Ah! why, when heaven—and earth—lift up their voice,

Ah! why should man alone, nor worship, nor rejoico

418. The merging of the Diatonic Scale in the Musical Staff, as some have done in elocution, is evidently incorrect; for then, the exact pitch of voice is ficed, and all must take that pitch, whether it be in accordance with the voice, or not. But in the simple diatonic scale, as here presented, each one takes his lowest natural note for his tonic, or key-note, and then, passes to the medium range of pitches. Different voices are often keyed on different pitches; and to bring them all to the same pitch, is as arbitrary as Procruste's bedstead, according to Hudribras:

“This iron bedstead, they do fetch, To try our hopes upon; If we're too short, we must be stretch'd, Cut off-if we're too long.” Beware of all racks; be natural, or nothing. What the weak head—with strongest bias rules, Is (6) PRIDE ; the never-sailing vice of fools. A soul, without reflection, like a pile, Without inhabitant—to ruin runs. Wit—is fine language—to advantage dressed; Better often thought, but ne'er so well erpressed. Our needful knowledge, like our needful food, Unhedged, lies open—in life's common field, And bids ALL–welcome—to the vital feast. Let sense—be ever in your view; Nothing is lovely, that is not true. 419. SUGGEstroNs. Let the pupils memorize any of the proverbs, laconics, marims, or questions, and recite them on occasions like the following: when they first assemble in the school-room; or, meet together in a social circle: let them also carry on a kind of conversation, or dialogue with them, and each strive to get one appropriate to the supposed state, character, &c. of another: or use them in a variety of ways, that their ingenuity may suggest. Pride. There is no passion so universal, or that steals into the heart more imperceptibly, and covers itself under more disguises, than pride; and yet, there is not a single view of human nature, which is not suf. ficient to eactinguish in us all the secret seeds of pride, and sink the conscious soul— to the lowest depths of humility. Anecdote. Sterling Integrity. In 1778, while congress was sitting in Philadelphia, frequent attempts were made, by the British officers, and agents, to bribe several of the members. Governor Johnstone—authorized the following proposal, to be made to Col. Joseph Reed: “That if he would engage his interest to promote the objects of the British, he should receive thirty ThousAND DolLARs, and any office in the colonies, in his majesty's gift. Col. Reed—indignantly replied,—“I am not worth purchasing; but such as I am, the king of Great Britain is not rich enough to buy me.”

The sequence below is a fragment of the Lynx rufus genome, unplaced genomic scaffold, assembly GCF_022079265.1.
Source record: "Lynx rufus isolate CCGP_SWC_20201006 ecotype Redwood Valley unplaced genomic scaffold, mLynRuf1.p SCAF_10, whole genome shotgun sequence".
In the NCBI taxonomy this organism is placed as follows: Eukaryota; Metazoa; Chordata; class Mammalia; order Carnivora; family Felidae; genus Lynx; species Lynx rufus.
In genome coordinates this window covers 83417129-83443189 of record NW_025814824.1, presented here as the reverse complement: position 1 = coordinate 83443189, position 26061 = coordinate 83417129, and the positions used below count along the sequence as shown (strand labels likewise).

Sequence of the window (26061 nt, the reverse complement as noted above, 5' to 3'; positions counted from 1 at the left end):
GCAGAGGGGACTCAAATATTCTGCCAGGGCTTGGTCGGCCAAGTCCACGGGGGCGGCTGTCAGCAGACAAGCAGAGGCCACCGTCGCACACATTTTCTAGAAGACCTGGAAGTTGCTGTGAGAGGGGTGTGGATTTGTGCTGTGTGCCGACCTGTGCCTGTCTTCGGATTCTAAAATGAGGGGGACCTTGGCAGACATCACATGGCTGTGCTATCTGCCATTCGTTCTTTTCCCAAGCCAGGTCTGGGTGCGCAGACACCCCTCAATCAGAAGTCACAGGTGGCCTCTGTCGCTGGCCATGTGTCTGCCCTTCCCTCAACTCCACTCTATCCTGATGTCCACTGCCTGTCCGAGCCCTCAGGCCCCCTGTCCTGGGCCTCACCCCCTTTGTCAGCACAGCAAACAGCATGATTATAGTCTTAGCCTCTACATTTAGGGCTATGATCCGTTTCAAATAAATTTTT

Laconics. 1. Any violation of law—is a breach of morality. 2. Music, in all its variety, is essentially one: and so is speech, tho' infinitely diversified. 3. Literary people—are often unpleasant companions in mixed society; because they have not always the power of adapting themselves to others. 4. It is pedantry—to introduce foreign words into our language, when we have pure English words to express all that the exotics contain; with the advantage of being intelligible to every one. 5. Whatever is merely artificial, is unnatural; which is opposed to general eloquence. 6. There can he no great advances made, in genuine scientific truth, without well regulated affeetions. 7. We can be almost anything we choose; if we will a thing to be done, no matter how high the aim, success is nearly certain.

Anger. Of all passions—there is not one so eartravagant and outrageous as this; other passions solicit and mislead us: but this— runs away with us by force, hurries us as well to our own, as to another’s ruin: it often falls upon the wrong person, and discharges its wrath on the innocent instead of the guilty. It spares neither friend nor foe; but tears all to pieces, and casts human nature into a perpetual warfare.

VARIETIES.
• * All the world's—a stage,

And all the men and women—merely players :
They have their erits, and their entrances;
And one man, in his time, plays many parts,
His acts—being seven ages. At first, the infant,
Mewling and puking in the nurse's arms;
And then, the whining school-boy, with his satchel,
And shining morning face, creeping like snail,
Unwilingly, to school. And then, the lorer;
Sighing like a furnace, with a woeful ballad
Made to his mistress' eyebrow: Then, a soldier,
Full of strange oaths, and bearded like the pard,
Jealous in honor, sudden and quick in quarrel,
Seeking the bubble reputation
Even in the cannon's mouth : And then the justice;
In fair round belly, with good capon lined,
With eyes severe, and beard of formal cut,
Full of wise saurs and modern instances,
And so he plays his part: The sirth age—shifts
Into the lean and slipper'd pantaloon;
With spectacles on nose, and pouch on side;
His youthful hose, well saved, a world too wide
For his shrunk shank; and his big manly voice,
Turning again toward childish treble-pipes,
And whistles in his sound: Last scene of all,
That ends this strange eventful history,
Is second childishness, and mere oblivion;
Sans teeth, sans eyes, sans taste, sans everything.
Charity, decent, modest, easy, kind,
Softems the high, and rears the abject mind;
Knows, with just reins, and gentle hand, to guide
Betwixt vile shame—and arbitrary pride.